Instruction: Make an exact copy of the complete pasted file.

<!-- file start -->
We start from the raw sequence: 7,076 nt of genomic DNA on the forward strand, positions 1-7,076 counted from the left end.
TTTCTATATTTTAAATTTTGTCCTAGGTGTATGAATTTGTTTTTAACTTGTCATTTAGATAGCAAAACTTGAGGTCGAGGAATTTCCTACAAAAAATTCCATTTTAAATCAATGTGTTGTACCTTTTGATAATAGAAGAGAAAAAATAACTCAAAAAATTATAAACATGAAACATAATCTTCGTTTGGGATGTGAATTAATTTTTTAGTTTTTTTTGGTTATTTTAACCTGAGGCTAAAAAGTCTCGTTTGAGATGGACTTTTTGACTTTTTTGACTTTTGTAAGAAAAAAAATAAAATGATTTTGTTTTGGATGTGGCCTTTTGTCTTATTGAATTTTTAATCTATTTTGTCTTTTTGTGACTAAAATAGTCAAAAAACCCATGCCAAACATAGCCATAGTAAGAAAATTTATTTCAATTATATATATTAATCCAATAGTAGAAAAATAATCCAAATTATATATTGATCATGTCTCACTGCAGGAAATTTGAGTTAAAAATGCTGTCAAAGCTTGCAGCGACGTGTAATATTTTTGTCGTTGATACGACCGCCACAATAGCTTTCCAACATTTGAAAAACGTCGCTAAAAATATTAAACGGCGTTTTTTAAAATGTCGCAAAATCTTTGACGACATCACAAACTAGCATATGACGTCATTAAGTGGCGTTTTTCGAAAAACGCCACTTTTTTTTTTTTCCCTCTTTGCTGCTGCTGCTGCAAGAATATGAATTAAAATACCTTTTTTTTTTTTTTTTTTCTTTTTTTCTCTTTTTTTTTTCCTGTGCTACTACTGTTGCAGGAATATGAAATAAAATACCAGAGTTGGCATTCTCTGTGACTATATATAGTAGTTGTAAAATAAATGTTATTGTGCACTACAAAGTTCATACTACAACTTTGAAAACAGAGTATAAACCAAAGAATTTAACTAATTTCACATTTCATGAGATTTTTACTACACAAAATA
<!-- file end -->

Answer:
We start from the raw sequence: 7,076 nt of genomic DNA on the forward strand, positions 1-7,076 counted from the left end.
TTTCTATATTTTAAATTTTGTCCTAGGTGTATGAATTTGTTTTTAACTTGTCATTTAGATAGCAAAACTTGAGGTCGAGGAATTTCCTACAAAAAATTCCATTTTAAATCAATGTGTTGTACCTTTTGATAATAGAAGAGAAAAAATAACTCAAAAAATTATAAACATGAAACATAATCTTCGTTTGGGATGTGAATTAATTTTTTAGTTTTTTTTGGTTATTTTAACCTGAGGCTAAAAAGTCTCGTTTGAGATGGACTTTTTGACTTTTTTGACTTTTGTAAGAAAAAAAATAAAATGATTTTGTTTTGGATGTGGCCTTTTGTCTTATTGAATTTTTAATCTATTTTGTCTTTTTGTGACTAAAATAGTCAAAAAACCCATGCCAAACATAGCCATAGTAAGAAAATTTATTTCAATTATATATATTAATCCAATAGTAGAAAAATAATCCAAATTATATATTGATCATGTCTCACTGCAGGAAATTTGAGTTAAAAATGCTGTCAAAGCTTGCAGCGACGTGTAATATTTTTGTCGTTGATACGACCGCCACAATAGCTTTCCAACATTTGAAAAACGTCGCTAAAAATATTAAACGGCGTTTTTTAAAATGTCGCAAAATCTTTGACGACATCACAAACTAGCATATGACGTCATTAAGTGGCGTTTTTCGAAAAACGCCACTTTTTTTTTTTTCCCTCTTTGCTGCTGCTGCTGCAAGAATATGAATTAAAATACCTTTTTTTTTTTTTTTTTTCTTTTTTTCTCTTTTTTTTTTCCTGTGCTACTACTGTTGCAGGAATATGAAATAAAATACCAGAGTTGGCATTCTCTGTGACTATATATAGTAGTTGTAAAATAAATGTTATTGTGCACTACAAAGTTCATACTACAACTTTGAAAACAGAGTATAAACCAAAGAATTTAACTAATTTCACATTTCATGAGATTTTTACTACACAAAATA